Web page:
Preliminary DNA test results confirm a match between a Japanese man and at least 12 babies he was suspected to have fathered with Thai surrogate mothers, Thai police said on Wednesday. A lawyer for the 24 year old, who has not been charged, submitted samples of his DNA, or genetic fingerprint, to police. The man fled Thailand this month and the lawyer has refused to reveal his whereabouts.
“Preliminary results of the DNA test show a match,” Assistant National Police Chief Korkiat Wongworachart told reporters, adding that police had summoned the man for questioning. “I expect him to show up because it involves his children.”
Thai police this month discovered nine surrogate babies with their nannies and a pregnant surrogate mother in a Bangkok apartment, dubbed the “baby factory” by the media. Later, they said they had found more babies, all suspected of having been fathered by the same man, a Japanese national who often travelled in and out of Thailand.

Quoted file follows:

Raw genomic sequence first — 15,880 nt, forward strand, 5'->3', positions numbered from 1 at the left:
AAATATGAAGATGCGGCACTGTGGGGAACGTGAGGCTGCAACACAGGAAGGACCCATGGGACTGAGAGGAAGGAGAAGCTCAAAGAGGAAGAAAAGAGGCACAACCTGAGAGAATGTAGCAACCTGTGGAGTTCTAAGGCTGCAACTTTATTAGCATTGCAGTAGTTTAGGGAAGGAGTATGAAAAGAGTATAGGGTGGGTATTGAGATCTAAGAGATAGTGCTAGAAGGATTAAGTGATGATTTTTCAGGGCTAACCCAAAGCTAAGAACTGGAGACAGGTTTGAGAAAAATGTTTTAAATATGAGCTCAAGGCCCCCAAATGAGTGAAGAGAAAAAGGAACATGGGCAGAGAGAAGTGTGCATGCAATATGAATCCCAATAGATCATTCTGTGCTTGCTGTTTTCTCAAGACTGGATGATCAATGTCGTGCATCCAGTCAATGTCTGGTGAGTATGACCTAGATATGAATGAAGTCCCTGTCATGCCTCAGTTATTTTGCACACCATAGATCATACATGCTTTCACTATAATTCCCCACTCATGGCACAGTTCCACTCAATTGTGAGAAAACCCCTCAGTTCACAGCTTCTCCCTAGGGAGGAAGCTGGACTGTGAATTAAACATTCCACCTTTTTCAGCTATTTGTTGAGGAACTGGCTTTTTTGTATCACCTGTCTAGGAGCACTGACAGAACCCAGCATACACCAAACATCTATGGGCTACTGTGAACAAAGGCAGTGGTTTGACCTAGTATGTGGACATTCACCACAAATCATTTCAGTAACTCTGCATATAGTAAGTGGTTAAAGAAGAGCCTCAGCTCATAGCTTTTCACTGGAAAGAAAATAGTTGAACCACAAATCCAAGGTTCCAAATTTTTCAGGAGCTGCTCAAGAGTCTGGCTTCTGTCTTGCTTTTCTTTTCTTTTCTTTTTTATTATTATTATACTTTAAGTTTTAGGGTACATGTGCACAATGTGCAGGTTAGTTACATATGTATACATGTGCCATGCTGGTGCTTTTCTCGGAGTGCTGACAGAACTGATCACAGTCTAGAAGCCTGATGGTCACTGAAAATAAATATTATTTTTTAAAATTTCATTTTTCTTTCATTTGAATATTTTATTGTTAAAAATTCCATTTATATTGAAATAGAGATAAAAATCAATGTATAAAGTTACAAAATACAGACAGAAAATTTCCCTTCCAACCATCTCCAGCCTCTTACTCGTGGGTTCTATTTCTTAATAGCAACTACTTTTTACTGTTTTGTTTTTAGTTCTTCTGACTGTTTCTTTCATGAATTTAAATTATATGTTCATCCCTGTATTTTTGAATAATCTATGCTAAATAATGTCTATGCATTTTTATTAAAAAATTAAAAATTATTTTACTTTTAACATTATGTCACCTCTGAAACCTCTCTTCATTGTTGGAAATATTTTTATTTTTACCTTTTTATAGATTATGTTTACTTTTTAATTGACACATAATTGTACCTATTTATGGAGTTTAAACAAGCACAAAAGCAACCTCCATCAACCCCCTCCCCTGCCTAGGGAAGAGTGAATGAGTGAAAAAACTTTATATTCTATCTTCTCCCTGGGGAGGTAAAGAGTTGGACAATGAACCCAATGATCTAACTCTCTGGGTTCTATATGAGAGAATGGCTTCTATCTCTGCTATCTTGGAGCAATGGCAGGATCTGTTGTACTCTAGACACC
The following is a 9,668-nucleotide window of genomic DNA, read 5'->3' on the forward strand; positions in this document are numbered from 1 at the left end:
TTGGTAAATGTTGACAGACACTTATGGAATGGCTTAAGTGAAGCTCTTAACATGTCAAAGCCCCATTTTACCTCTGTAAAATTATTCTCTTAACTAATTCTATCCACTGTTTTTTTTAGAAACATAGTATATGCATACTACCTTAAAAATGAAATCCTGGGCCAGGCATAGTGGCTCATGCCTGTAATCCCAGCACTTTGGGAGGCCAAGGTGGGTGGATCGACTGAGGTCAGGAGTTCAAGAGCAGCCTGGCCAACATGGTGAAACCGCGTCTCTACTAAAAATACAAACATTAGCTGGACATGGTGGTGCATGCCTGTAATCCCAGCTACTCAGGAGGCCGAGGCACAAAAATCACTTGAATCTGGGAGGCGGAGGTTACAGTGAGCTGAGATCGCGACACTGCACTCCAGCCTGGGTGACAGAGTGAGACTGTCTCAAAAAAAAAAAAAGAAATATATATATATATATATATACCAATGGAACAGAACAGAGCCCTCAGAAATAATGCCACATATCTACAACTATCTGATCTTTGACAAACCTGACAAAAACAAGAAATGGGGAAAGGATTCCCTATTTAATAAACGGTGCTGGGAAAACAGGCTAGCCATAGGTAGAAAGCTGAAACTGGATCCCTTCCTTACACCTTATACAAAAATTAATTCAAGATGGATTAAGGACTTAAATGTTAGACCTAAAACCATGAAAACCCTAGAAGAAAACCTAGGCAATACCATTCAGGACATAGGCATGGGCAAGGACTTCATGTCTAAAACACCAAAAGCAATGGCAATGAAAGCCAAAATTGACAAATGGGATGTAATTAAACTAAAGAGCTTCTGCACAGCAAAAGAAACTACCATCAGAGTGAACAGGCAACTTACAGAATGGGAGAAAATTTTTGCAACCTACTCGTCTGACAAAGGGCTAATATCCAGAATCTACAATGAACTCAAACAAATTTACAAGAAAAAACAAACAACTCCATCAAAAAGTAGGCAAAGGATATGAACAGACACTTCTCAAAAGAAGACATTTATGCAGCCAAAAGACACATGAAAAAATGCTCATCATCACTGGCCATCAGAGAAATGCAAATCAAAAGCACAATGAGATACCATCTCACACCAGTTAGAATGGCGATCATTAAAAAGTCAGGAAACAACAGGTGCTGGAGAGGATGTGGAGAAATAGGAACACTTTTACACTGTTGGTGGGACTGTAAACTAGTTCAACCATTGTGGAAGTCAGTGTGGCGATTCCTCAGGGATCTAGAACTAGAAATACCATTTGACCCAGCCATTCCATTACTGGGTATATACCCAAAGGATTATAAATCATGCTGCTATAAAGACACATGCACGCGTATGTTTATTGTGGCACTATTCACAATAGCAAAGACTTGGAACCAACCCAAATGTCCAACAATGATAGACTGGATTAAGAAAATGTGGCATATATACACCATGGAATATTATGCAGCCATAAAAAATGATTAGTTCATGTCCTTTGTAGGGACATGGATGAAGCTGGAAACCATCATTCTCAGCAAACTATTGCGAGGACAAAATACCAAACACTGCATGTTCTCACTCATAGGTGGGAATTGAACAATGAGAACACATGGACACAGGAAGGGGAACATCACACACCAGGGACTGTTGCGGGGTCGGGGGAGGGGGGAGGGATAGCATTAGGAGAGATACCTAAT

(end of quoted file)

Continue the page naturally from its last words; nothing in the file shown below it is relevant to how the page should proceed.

Thailand has been gripped by a spate of surrogacy scandals in recent weeks, following accusations that an Australian couple had abandoned their Down Syndrome baby with his Thai birth mother, taking only his twin sister back home. Thailand and India are popular choices for foreign couples looking for a legally simple route to parenthood. But India last year banned commercial surrogacy for unmarried couples, gay couples and individuals, giving Thailand a competitive edge in the business.
The rent-a-womb industry is largely unregulated in the Southeast Asian nation and in the wake of the recent scandals Thailand’s military government has given preliminary approval for a draft law to make commercial surrogacy a crime.